SYDNEY (Reuters) - Australia’s Treasury Wine Estates, the world’s largest standalone winemaker, on Friday said it launched legal action in the country’s Federal Court against a “copycat” it accused of imitating its prestigious Penfolds brand in China.
China is Australia’s largest wine export market, where a 60 percent surge in sales last year lifted Treasury to a record half-year profit for the six months to December 31.
Penfolds wines and, especially, the ultra-high-end Grange vintages, are popular and profitable, and are sold under the brand name “Ben Fu” in China.
Melbourne-based Treasury last year won a legal challenge in China over its right to use “Ben Fu” as a trademark and said it launched its action against wine-seller Rush Rich, in a bid to protect its reputation.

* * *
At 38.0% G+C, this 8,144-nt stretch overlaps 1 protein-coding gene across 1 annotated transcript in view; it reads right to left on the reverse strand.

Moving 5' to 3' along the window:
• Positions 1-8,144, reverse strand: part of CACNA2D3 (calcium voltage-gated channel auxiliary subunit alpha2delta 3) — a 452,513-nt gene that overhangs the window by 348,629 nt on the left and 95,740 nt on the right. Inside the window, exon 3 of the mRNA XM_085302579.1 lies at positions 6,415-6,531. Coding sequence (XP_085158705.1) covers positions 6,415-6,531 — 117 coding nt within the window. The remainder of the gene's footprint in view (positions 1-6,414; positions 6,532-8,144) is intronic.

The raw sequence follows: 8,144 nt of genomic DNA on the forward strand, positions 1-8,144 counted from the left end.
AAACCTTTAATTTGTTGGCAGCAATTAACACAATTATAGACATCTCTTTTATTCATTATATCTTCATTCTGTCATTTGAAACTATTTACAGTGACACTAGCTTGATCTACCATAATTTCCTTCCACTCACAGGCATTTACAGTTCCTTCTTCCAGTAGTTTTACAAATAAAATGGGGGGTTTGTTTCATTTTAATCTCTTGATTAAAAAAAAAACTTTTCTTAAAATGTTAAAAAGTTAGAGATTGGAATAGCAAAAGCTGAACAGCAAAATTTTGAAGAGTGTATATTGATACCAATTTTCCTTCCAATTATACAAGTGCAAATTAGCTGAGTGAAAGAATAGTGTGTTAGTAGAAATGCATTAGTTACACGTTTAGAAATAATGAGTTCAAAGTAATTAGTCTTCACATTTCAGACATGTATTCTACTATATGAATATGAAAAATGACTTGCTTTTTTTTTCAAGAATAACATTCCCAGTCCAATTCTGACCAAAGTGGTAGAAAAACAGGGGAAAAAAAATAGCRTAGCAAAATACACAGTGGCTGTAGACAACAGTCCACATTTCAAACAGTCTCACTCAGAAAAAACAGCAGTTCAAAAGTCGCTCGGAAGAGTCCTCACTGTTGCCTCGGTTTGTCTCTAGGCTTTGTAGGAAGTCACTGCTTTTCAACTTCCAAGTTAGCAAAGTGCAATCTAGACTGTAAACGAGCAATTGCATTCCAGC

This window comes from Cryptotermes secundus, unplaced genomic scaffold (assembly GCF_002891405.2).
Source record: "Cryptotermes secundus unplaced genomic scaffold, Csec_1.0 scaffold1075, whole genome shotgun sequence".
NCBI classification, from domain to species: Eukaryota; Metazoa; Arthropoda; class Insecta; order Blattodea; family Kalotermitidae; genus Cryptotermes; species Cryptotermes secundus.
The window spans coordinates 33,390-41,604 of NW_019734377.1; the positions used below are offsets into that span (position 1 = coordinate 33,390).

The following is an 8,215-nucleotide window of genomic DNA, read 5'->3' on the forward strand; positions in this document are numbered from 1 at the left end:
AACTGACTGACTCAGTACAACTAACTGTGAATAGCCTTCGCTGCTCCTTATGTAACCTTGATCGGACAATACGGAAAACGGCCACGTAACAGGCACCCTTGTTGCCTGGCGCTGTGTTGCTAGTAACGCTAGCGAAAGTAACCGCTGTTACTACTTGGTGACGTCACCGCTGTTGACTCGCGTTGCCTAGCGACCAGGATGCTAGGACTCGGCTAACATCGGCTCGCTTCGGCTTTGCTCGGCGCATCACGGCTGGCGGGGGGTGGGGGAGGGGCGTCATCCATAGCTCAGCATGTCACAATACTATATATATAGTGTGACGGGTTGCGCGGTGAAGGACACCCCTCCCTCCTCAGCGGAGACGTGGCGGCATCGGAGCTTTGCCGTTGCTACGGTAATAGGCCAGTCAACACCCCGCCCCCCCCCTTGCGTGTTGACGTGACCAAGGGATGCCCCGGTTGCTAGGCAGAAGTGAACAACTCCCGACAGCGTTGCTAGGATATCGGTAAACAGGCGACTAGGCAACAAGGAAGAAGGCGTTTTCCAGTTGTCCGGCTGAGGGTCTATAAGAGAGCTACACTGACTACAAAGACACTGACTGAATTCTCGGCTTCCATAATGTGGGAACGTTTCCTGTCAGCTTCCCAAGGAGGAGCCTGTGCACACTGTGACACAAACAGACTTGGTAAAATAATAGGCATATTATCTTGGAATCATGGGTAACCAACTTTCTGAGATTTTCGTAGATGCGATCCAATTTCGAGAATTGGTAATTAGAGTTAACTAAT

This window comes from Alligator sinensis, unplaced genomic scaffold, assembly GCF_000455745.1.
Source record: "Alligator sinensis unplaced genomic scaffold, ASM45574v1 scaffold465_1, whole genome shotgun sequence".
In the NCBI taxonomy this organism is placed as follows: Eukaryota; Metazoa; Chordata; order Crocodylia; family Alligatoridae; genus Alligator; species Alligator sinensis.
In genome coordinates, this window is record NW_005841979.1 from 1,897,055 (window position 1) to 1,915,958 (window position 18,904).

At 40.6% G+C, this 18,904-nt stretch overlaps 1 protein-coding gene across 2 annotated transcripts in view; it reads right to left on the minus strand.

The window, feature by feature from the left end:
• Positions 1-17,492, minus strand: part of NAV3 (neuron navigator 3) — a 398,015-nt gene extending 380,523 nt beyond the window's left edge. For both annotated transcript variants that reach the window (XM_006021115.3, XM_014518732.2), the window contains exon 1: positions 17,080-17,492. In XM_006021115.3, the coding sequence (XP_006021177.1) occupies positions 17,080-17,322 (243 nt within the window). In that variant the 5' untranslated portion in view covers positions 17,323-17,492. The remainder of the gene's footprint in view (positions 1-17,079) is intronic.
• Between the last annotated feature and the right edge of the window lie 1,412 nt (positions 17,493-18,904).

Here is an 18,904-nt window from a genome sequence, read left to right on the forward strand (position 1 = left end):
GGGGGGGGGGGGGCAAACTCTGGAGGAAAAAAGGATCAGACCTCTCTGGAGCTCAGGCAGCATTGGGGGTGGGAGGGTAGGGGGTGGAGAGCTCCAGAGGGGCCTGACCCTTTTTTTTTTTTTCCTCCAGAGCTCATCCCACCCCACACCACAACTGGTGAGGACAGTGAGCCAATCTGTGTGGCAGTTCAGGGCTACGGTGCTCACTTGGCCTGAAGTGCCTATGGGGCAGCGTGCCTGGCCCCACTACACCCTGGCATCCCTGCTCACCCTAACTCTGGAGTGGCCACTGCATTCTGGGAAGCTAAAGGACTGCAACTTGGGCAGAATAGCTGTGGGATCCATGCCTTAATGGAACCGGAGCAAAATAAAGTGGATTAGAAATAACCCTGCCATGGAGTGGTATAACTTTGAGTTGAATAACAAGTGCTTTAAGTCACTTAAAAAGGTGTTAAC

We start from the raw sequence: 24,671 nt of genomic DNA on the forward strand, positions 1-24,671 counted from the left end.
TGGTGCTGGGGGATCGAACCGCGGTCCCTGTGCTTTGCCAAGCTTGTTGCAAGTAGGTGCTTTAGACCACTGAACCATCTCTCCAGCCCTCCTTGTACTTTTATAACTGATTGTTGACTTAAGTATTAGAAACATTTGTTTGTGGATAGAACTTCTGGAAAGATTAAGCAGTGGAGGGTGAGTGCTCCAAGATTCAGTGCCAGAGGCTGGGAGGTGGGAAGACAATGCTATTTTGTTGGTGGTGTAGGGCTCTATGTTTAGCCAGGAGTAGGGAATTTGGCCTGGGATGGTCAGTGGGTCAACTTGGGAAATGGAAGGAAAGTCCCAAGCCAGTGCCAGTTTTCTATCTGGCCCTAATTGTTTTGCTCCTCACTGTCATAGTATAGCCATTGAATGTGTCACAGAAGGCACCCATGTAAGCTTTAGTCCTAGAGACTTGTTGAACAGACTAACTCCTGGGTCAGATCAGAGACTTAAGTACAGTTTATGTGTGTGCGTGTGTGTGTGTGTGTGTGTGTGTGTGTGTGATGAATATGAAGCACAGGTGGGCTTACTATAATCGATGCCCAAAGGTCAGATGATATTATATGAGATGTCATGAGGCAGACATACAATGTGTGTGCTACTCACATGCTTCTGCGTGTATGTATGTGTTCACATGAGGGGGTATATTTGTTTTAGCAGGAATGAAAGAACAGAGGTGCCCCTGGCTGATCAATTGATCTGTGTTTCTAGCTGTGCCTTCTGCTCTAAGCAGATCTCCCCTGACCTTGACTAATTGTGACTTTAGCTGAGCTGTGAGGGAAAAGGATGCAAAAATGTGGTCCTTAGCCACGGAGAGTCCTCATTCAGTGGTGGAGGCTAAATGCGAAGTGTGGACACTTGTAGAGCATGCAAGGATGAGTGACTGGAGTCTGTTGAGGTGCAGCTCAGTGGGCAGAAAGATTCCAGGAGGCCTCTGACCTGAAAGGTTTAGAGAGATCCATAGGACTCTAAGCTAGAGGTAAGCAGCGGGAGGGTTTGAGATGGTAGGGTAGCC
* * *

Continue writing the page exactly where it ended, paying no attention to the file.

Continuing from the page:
“Of particular concern is the issue of copycat wine,” Treasury said in a statement.
“[It] is believed to be sourced and bottled through bulk wine suppliers...then exported under labels that copy the look and feel of Penfolds wines, infringing TWE’s rights to the Penfolds and Ben Fu trademarks.”
Australian corporate filings show Rush Rich is based in Adelaide.
Court filings were not immediately available. Reuters was unable to immediately find a publicly-available telephone number for a representative of Rush Rich, which does not have an Australian website.
Australian and New Zealand suppliers of goods from wine and lamb to honey have lately been stepping up efforts to combat fakes, particularly in the lucrative Chinese market.
“Our strong regulatory system is pivotal to our export success,” Tony Battaglene, chief executive of the Winemakers’ Federation of Australia, is quoted as saying in Treasury’s emailed statement.
“This success relies on the integrity and quality of our wine – a reputation that is put at risk by copycat wines.”
Reporting by Tom Westbrook; Editing by Clarence Fernandez